Should the Yorkshire Ripper be released?

Peter Sutcliffe is seeking a release date from prison on the grounds that he was wrongly convicted of the murder of 13 women because he was suffering from image paranoid schizophrenia at the time of his crimes.

The High Court was told yesterday by Kevin Murray, a consultant psychiatrist at Broadmoor secure hospital, that Sutcliffe had been wrongly convicted of murder.

Sutcliffe, 63, will learn within months the minimum time that he must spend in custody before he can be considered for parole. A judge at his trial in 1981 recommended 30 years, which would have made him eligible to apply for release in January next year, but no formal tariff was set.

It might form the basis of an appeal against the convictions for murder on the ground that Sutcliffe was suffering “diminished responsibility” at the time of the crimes, so should have been found guilty of manslaughter.

Anyone who murders is obviously insane, if even for that split second in which they become a killer – because no “normal” person would commit such an act. There is no contrition from Sutcliffe, no remorse or recognition for the atrocity of his evil deeds. I have seen very accomplished liars in court, and I bet Sutcliffe is just as cunning, and that he can convince himself about what the “truth” is, and hoodwink others, including experienced medics, into thinking the same too.


  1. We have this same situation playing out from time to time here in the US with the Charles Manson killers–one of whom died recently of cancer. The original prosecutor from 1969 argued for her release on “compassionate grounds”. I ask: Where was the compassion on the night of August 9, 1969 when Sharon Tate and her friends were ruthlessly murdered? Wisely, Governor Arnold Schwarzenegger denied any chance of parole. I agree with you, Ellee.

  2. Pip, of course he’s a murderer.

    Frugal Dougal, yes, I agree about Sutcliffe still being a murderer despite his mental illness, but I can’t see Sutcliffe being allowed out with a new identity at our expense. Let’s hope and pray that will never happen.

  3. Short answer – no.

  4. A murderer who suffers from paranoid schizophrenia is still a murderer. My concern is that if he were freed he’d be given a new identity at our expense so that he could escape the natural consequences of his crimes.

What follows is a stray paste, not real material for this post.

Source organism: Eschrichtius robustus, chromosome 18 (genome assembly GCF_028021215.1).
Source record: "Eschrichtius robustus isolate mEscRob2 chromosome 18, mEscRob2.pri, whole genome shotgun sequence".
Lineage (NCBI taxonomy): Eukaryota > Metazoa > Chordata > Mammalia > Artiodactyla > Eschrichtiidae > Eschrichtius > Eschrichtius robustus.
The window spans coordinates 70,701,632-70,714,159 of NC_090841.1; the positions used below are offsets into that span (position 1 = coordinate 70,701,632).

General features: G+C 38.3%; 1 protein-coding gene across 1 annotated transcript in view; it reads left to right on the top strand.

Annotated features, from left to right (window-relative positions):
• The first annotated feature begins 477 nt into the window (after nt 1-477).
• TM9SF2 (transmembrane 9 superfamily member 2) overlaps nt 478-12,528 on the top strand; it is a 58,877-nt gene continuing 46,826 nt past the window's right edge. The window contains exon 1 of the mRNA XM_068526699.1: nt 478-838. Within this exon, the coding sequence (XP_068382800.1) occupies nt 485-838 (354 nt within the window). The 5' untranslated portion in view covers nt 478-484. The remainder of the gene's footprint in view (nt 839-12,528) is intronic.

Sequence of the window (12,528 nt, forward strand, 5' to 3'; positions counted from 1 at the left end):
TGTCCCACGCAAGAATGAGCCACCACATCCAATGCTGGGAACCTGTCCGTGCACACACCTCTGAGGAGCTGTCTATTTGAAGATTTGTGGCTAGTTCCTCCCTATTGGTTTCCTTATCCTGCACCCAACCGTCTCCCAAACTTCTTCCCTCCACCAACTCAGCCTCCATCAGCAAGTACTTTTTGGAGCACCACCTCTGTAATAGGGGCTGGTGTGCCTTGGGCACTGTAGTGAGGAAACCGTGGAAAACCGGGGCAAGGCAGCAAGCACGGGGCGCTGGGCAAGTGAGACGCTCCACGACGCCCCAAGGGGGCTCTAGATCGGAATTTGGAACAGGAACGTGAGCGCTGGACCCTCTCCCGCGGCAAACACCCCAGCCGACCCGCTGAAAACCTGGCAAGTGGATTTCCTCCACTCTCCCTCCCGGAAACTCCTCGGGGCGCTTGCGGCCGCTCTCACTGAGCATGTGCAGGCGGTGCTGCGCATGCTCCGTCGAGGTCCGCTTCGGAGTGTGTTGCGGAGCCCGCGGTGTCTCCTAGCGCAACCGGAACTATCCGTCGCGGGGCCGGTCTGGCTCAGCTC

5. I don’t think he shuld be released but then the chance of him actually being released are probably pretty close to zero anyway

  6. Philipa

    Ellee – murder is surely the taking of someones life with malice aforethought. The Yorkshire ripper is a murderer.

    If you read some of the papers published by professors in psychiatry and psychology it would make you gag with astonishment or laugh. Some of these people simply peddle their own prejudices or naivete and because of their degree call them a diagnosis. Yet others, in my opinion are deserving of more respect, they return judgements based on facts and logic. The psychiatrist who assesed the man who kept his daughter locked in a cellar for years is one case in point. She gave an interview on Womans Hour and in it said that many people have this propensity to believe that if other people don’t behave the same way they do they must be insane. They are not. Human beings are capable of great cruelty and just because they know certain behaviours are wrong it doesn’t mean they don’t enjoy doing them.

    Are all peadophiles insane? Are men who hit women insane? Their wives and girlfriends whom they vowed to love, are they insane? After all, we’re just talking degree here. The men who killed their children, are they insane? The mother of Baby P? etc. etc. They are not insane, Ellee. Those people knew precisely what they were doing when they starved that child recently.

    I’ve been punched in the head by a man. I’ve been held up the wall by the throat and I’ve been raped. In each case the man wasn’t insane. It wasn’t insanity that made such a man enjoy the power he had over me. That was just plain bullying arrogance and sadistic pleasure. I’m guessing the Yorkshire ripper liked killing women. Do we really want to let him out? I think both of us agree the answer is no.

  7. In his case I am not sure he should be released, wher is the proof he won’t do it again and claim diminished responsibility?

  8. Ian Lidster

    In a word ‘no’. We were actually staying in Leeds for a few days when he committed his ultimate murder. It was chilling to know he had been so nearby.

  9. Pip, I don’t know enough about the legalities over murder committed at times of war, when killing is permissible or deemed illegal.

    I’ve covered murder trials and seen how “normal”people cross the line and lose control, they must become become temporarily insane. What is the definition of insanity?

    The definition of manslaughter is when you kill, but without intent.

    Gledwood, how can we ever be sure that Sutcliffe is “cured” if he doesn’t accept any responsibility for his actions – schizo or not.

  10. He wasn’t diagnosed schizophrenic till AFTER his imprisonment… refused any meds ~ until a court order forced them on him in the early 90s… now they’re claiming that 1. he shouldn’t have been done for murder anyway, it should have been manslaughter with diminished responsibility and 2. he’s cured anyhow …

    O, I don’t know!

  11. Philipa

    I agree that he shouldn’t be released. In fact his argument of diminished responsibility should count against him – how do we know he is now responsible? He was guilty and should stay where he is.

    However, I disagree with your argument that “Anyone who murders is obviously insane“. They are not. And in fact that would make many members of the armed forces insane by your judgement.

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